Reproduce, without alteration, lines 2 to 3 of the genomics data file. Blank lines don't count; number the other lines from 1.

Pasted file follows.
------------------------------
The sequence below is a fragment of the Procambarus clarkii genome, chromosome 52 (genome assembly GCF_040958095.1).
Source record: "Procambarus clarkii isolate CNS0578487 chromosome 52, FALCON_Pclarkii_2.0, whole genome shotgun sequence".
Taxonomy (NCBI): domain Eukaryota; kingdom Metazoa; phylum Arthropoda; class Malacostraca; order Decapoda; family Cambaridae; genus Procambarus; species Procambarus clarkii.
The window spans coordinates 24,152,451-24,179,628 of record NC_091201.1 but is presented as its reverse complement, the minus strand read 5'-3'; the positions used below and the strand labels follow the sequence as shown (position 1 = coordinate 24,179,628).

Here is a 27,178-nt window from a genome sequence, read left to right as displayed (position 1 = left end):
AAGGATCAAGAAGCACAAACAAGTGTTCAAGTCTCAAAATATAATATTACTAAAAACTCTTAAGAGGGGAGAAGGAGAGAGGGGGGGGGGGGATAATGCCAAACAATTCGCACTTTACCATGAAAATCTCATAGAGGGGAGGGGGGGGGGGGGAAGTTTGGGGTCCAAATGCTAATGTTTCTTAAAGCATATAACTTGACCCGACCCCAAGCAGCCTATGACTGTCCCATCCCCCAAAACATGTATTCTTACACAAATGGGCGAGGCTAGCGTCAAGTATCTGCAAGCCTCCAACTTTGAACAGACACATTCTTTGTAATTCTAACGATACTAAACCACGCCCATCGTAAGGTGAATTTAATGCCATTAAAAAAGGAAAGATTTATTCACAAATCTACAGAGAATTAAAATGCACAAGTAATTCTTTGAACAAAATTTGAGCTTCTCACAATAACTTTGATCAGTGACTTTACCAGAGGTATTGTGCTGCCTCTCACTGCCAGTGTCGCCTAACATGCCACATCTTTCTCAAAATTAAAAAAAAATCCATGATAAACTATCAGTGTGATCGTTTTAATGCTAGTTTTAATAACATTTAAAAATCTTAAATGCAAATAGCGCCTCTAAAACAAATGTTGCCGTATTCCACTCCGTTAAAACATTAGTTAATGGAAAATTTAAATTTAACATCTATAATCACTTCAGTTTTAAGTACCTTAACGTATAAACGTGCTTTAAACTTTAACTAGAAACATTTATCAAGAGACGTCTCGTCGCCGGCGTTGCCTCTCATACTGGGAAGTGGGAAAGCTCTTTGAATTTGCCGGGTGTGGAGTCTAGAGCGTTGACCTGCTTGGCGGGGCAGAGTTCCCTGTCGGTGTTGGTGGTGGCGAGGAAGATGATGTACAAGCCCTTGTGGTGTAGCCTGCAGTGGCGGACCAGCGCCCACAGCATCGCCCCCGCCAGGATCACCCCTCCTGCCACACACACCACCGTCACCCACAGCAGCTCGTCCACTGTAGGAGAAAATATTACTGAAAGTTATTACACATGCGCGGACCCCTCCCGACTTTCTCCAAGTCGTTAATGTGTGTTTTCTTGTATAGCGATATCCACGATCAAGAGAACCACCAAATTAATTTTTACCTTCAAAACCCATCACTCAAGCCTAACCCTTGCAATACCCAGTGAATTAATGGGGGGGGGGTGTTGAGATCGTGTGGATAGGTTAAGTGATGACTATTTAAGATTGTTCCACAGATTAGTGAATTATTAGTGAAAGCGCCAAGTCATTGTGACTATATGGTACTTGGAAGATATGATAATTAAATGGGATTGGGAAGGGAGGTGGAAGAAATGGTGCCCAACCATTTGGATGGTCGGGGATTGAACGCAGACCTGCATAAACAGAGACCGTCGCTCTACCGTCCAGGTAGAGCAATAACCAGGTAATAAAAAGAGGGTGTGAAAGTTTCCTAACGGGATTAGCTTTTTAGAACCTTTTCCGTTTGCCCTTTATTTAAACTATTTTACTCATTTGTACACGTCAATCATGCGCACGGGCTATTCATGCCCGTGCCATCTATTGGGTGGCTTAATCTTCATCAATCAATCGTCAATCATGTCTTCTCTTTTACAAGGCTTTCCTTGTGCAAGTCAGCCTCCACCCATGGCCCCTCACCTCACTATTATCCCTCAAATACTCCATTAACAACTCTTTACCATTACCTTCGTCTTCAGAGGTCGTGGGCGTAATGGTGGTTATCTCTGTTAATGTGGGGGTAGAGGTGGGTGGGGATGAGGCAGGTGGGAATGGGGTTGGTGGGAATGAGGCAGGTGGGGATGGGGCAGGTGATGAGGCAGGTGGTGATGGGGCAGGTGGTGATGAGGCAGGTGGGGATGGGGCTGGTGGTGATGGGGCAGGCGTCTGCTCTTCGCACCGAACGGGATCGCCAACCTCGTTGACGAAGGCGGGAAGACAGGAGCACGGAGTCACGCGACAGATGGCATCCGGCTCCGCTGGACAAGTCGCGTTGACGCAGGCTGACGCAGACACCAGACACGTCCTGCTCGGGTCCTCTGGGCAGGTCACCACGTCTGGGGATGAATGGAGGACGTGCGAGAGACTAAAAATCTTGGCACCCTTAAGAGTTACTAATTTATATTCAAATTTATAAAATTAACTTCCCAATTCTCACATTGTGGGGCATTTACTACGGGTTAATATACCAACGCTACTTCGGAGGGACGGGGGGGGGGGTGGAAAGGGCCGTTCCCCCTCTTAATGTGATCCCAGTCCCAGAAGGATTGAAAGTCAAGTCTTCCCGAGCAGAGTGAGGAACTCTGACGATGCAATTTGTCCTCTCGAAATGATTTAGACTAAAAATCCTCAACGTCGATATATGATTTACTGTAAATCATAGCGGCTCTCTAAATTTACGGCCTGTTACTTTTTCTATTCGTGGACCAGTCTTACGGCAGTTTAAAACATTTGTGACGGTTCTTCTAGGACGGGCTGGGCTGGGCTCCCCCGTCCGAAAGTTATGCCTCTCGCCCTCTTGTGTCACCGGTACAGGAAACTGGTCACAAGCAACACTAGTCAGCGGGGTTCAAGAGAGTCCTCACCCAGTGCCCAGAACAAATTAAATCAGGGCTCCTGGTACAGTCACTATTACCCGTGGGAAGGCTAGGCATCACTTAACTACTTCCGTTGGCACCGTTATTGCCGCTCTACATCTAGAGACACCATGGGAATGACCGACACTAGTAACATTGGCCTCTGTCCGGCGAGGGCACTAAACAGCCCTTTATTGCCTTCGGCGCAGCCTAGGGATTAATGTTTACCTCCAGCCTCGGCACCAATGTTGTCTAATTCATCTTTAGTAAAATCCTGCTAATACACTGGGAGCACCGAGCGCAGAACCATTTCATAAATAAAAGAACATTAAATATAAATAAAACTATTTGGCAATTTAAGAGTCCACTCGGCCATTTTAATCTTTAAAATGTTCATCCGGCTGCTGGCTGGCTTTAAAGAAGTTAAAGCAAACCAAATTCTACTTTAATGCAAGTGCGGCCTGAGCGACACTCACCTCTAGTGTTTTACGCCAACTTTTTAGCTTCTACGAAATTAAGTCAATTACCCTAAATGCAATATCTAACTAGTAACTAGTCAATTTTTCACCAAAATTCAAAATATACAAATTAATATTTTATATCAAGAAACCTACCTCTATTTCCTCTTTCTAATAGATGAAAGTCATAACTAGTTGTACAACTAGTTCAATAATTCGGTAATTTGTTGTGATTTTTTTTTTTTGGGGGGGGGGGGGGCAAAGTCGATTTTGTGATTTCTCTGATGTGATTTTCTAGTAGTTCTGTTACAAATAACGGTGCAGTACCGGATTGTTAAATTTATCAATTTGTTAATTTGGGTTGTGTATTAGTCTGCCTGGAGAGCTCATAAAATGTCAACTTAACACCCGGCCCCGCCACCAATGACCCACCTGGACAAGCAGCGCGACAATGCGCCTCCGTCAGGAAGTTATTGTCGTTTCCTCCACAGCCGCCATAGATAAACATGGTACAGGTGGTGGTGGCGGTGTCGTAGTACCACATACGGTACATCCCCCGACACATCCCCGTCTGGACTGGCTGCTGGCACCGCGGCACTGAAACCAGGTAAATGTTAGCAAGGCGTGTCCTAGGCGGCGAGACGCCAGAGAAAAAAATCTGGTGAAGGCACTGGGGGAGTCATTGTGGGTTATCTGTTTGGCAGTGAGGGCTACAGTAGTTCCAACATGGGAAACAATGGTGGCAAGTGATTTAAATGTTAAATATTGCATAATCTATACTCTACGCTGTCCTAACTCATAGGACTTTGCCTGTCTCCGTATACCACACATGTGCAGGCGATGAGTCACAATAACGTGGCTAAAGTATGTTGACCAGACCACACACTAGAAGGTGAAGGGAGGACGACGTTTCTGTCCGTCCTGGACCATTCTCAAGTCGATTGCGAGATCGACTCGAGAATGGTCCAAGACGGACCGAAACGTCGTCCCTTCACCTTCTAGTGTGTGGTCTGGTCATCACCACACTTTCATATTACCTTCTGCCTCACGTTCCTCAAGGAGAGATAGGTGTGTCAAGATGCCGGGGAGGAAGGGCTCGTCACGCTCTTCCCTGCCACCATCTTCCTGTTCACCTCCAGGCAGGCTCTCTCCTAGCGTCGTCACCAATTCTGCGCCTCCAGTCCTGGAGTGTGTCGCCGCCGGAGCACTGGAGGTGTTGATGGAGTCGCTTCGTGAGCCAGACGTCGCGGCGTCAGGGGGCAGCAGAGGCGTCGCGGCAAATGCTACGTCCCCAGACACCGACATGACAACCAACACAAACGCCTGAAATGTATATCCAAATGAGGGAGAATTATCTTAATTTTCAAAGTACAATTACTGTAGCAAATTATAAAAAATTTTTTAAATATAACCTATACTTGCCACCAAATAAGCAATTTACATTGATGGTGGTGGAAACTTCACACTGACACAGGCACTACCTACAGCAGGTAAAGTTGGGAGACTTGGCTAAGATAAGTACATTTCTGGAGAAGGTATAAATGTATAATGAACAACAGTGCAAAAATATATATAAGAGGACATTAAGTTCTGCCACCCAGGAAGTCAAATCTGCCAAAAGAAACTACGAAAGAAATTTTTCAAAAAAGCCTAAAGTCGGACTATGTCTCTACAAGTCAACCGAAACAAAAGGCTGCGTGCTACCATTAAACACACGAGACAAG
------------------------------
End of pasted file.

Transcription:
Source record: "Procambarus clarkii isolate CNS0578487 chromosome 52, FALCON_Pclarkii_2.0, whole genome shotgun sequence".
Taxonomy (NCBI): domain Eukaryota; kingdom Metazoa; phylum Arthropoda; class Malacostraca; order Decapoda; family Cambaridae; genus Procambarus; species Procambarus clarkii.